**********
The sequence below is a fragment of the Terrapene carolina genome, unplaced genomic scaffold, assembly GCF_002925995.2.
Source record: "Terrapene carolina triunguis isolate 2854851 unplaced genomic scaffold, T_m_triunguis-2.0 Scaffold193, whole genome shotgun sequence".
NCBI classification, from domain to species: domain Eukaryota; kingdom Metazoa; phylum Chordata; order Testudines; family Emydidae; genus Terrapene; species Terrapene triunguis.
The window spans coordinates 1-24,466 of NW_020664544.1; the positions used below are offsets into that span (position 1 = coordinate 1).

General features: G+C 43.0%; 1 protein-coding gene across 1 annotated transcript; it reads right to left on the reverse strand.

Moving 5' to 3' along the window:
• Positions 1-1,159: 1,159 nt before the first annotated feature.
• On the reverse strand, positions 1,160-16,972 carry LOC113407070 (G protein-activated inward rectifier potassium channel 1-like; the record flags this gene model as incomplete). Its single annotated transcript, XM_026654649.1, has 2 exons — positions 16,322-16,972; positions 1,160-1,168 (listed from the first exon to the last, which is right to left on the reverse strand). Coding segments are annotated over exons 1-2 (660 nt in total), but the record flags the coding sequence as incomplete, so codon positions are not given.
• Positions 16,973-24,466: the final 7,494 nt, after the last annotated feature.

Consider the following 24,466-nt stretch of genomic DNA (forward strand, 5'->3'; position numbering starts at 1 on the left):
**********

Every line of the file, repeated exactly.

The sequence below is a fragment of the Terrapene carolina genome, unplaced genomic scaffold, assembly GCF_002925995.2.
Source record: "Terrapene carolina triunguis isolate 2854851 unplaced genomic scaffold, T_m_triunguis-2.0 Scaffold193, whole genome shotgun sequence".
NCBI classification, from domain to species: domain Eukaryota; kingdom Metazoa; phylum Chordata; order Testudines; family Emydidae; genus Terrapene; species Terrapene triunguis.
The window spans coordinates 1-24,466 of NW_020664544.1; the positions used below are offsets into that span (position 1 = coordinate 1).

General features: G+C 43.0%; 1 protein-coding gene across 1 annotated transcript; it reads right to left on the reverse strand.

Moving 5' to 3' along the window:
• Positions 1-1,159: 1,159 nt before the first annotated feature.
• On the reverse strand, positions 1,160-16,972 carry LOC113407070 (G protein-activated inward rectifier potassium channel 1-like; the record flags this gene model as incomplete). Its single annotated transcript, XM_026654649.1, has 2 exons — positions 16,322-16,972; positions 1,160-1,168 (listed from the first exon to the last, which is right to left on the reverse strand). Coding segments are annotated over exons 1-2 (660 nt in total), but the record flags the coding sequence as incomplete, so codon positions are not given.
• Positions 16,973-24,466: the final 7,494 nt, after the last annotated feature.

Consider the following 24,466-nt stretch of genomic DNA (forward strand, 5'->3'; position numbering starts at 1 on the left):